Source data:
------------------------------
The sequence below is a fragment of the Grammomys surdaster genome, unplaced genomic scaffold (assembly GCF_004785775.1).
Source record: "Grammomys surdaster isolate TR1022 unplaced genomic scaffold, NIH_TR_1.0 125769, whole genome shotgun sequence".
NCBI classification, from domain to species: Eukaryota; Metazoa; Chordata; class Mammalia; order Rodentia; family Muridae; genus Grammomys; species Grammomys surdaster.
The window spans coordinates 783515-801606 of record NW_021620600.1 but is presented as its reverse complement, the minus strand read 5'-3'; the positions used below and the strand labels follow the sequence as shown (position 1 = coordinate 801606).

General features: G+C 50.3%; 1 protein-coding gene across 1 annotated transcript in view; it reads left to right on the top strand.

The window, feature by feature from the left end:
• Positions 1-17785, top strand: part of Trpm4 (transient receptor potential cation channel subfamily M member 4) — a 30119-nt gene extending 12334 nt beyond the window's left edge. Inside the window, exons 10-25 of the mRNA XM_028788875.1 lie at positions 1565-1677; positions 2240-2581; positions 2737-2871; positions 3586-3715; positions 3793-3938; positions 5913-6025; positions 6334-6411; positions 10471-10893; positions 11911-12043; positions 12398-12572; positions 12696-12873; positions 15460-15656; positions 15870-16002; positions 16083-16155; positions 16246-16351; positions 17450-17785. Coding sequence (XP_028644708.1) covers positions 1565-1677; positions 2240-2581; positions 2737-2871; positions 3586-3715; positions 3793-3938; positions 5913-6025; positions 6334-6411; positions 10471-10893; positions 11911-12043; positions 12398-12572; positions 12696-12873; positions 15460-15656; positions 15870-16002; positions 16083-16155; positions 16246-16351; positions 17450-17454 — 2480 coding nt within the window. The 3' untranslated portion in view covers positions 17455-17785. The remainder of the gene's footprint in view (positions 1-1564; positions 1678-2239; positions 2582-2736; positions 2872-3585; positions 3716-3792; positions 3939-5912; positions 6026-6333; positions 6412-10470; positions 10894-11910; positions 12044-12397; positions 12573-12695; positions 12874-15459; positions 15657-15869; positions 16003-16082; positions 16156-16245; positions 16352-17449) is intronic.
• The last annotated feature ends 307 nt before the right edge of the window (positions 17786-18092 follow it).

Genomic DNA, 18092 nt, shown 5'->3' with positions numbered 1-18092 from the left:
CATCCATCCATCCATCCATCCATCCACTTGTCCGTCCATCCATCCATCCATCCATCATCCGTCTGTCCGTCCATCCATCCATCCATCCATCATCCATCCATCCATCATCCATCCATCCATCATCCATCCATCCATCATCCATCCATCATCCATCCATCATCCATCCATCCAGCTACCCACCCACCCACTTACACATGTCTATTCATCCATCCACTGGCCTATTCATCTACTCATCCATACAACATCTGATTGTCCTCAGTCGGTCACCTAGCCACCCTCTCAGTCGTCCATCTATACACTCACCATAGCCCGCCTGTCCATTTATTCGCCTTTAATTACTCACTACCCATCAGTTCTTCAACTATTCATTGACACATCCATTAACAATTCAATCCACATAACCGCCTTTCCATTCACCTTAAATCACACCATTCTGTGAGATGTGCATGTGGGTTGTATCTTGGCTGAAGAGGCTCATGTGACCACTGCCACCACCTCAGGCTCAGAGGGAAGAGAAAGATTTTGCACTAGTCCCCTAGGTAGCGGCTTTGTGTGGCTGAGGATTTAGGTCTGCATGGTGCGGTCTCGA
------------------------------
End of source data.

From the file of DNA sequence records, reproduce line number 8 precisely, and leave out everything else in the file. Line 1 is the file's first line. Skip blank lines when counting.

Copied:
• The last annotated feature ends 307 nt before the right edge of the window (positions 17786-18092 follow it).